Re-gluing a Vitus bonded frame....anyone done this?



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Dianne_1234

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On 18 Dec 2003 08:49:03 -0800, [email protected] (JP)
wrote:

>Just curious- I saw a post season citerium in Germany in the '70s where a lot of the pros were
>riding what I remember to be Vitus bikes that looked like 979s but I think the time period predated
>the 979. Anyone know what thoses bikes would have been? I don't think they were Alan but they might
>have been. Those bikes were one of the things I remember most about the race other than the fact
>that Eddy Merkcx was supposed to be there and didn't show.
>
>JP

I'm probably wrong, but maybe Kettler Alurad? http://www.kettler.net/index_en.html
 
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Adam Rush

Guest
> I have seen 3 or 4 separate,but atleast they are repairable.I won a USCF district RR on a blue one
> that had been on the roof of *a van that burned to the ground*.the sewups on this bike blew,but I
> raced the frame for 5 years after that.....

If Hunter S Thompson was hybridized with Jobst Brandt, this is the kind of stories you would hear.
 

BaCardi

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Jul 6, 2003
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Originally posted by Adam Rush
> I have seen 3 or 4 separate,but atleast they are repairable.I won a USCF district RR on a blue one
> that had been on the roof of *a van that burned to the ground*.the sewups on this bike blew,but I
> raced the frame for 5 years after that.....

If Hunter S Thompson was hybridized with Jobst Brandt, this is the kind of stories you would hear.

???
 
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Ajames54

Guest
"Matt O'Toole" <[email protected]> wrote in message news:<[email protected]>...
> Tim McNamara wrote:
> > [email protected] (Rob Benetton) writes:
> >
> >> Sean Kelly rode a Vitus,back when he was routinely beating LeMond in sprints.I always laughed
> >> when people said it was a "Swingset" frame,ie,Flexible.It is flexy,but some pretty big dudes
> >> won sprints on them,and alot of climbers used them as well....\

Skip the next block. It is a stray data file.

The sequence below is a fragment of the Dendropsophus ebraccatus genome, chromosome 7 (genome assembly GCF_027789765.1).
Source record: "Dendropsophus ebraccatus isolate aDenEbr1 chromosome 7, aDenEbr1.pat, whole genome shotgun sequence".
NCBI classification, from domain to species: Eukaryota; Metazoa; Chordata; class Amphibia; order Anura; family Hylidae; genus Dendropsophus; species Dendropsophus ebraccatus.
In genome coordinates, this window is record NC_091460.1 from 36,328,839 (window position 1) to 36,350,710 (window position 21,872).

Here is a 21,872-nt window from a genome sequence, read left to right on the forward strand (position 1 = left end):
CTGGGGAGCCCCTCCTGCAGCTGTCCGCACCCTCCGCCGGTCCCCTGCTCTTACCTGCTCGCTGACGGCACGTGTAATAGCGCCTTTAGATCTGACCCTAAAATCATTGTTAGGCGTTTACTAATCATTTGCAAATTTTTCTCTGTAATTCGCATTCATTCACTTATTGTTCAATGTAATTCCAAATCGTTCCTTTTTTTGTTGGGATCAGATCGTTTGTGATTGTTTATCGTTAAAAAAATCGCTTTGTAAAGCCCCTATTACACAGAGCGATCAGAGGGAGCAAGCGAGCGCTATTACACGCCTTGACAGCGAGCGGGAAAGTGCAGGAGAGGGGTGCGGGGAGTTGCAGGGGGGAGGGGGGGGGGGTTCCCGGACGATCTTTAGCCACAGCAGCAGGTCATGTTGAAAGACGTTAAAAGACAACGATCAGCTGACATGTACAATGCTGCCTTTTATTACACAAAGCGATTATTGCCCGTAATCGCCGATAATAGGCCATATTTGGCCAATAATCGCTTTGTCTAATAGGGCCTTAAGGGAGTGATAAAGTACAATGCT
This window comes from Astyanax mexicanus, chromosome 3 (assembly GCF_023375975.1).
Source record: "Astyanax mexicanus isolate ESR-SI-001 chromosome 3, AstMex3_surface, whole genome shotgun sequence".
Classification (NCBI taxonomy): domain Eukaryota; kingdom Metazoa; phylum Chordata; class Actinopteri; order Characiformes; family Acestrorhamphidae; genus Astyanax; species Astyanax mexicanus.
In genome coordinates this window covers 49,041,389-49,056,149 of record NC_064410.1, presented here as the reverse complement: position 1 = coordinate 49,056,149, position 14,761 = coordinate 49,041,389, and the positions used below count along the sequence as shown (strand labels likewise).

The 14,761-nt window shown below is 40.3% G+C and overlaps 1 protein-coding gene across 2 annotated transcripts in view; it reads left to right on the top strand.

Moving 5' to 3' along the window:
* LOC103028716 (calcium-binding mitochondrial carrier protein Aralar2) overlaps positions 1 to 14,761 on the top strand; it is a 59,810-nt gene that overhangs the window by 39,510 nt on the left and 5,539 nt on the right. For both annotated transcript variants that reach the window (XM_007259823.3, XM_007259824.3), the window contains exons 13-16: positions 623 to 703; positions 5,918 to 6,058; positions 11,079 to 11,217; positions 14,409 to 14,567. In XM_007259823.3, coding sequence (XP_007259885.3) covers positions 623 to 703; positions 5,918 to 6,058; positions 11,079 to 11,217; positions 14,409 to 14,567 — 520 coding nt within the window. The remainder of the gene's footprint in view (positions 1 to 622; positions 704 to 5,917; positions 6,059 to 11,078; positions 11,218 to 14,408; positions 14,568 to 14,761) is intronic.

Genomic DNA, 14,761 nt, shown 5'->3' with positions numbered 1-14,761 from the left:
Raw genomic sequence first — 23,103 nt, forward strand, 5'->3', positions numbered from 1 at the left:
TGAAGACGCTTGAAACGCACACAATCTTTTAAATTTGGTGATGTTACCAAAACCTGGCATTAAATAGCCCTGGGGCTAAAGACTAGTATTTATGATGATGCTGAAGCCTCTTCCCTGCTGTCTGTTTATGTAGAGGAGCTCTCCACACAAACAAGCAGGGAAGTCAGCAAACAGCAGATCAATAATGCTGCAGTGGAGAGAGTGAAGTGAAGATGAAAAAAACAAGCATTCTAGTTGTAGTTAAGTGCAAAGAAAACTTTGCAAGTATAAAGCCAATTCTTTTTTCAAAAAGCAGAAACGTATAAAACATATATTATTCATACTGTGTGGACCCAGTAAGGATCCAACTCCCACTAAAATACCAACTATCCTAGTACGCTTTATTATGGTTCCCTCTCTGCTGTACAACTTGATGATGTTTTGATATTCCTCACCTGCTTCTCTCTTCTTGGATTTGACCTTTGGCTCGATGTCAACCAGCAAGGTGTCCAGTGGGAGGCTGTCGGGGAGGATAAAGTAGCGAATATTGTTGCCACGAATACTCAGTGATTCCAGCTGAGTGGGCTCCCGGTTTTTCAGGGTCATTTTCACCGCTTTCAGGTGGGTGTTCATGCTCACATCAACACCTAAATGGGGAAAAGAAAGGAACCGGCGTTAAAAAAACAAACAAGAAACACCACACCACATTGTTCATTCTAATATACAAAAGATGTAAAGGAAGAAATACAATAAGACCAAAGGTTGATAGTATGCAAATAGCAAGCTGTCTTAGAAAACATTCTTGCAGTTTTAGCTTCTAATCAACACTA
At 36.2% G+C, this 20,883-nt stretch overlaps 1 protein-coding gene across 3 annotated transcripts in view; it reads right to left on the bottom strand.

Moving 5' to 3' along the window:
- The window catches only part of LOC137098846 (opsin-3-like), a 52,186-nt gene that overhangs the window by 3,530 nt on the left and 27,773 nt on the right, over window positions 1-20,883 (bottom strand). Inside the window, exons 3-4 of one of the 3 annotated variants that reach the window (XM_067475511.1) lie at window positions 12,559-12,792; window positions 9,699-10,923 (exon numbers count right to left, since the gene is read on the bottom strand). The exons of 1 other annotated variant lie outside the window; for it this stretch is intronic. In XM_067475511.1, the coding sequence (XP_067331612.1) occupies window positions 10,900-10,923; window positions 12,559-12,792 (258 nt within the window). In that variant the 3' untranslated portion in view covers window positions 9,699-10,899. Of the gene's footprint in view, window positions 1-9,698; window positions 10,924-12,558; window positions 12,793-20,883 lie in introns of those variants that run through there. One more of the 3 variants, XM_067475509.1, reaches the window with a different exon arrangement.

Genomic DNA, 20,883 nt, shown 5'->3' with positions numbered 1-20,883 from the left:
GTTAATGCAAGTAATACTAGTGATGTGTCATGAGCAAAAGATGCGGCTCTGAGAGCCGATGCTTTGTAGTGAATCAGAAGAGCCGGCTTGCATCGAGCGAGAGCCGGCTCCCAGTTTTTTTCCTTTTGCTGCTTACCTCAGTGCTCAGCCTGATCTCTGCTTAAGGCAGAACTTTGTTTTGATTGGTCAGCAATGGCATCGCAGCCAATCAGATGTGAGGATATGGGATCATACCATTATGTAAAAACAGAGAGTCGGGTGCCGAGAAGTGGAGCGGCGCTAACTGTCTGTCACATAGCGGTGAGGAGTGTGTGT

> >
> > Kelly has referred to them as his favorite bikes, and rode them on several different teams. I've
> > only ever seen a few in person and have never ridden one, it'd be interesting to see if the flex
> > is all it's cracked up to be. I'm 6'4"/215 lbs and generally think that lateral frame flex is
> > not all that important.
>
> I had a 979. I'm not as big as you (6'0", 175#) and I experienced ghost shifts all the time. But
> what really bugged me was that the bike was not confidence-inspiring on twisty descents. It never
> steered exactly where I wanted it to go. I found myself holding back a lot. This was a 60cm frame.
> Smaller ones probably don't flex as much, especially with smaller riders. Vitus were very light
> for the time, but probably not for today. Anyone have any frame weight figures? The later 992
> model was supposedly stiffer.
>
> My Vitus had been repaired by the previous owner. I had no trouble with it except for the scary
> handling. I have heard several other first hand accounts of failures too. Since then, I have
> repaired two of the carbon ones, for friends who bought them at garage sales or on eBay.
>
> Trek built a series of aluminum bikes like the Vitus, with aluminum or carbon tubes glued into
> aluminum lugs. But Trek's tubes were fatter and stiffer. The bikes handled beautifully, and didn't
> fall apart. These were some of the sweetest handling frames ever made, yet no one fusses over
> them. I guess they lack that Euro mystique.
>
> Matt O.

Well I still love the one I rode (ride..) ... it was great for me at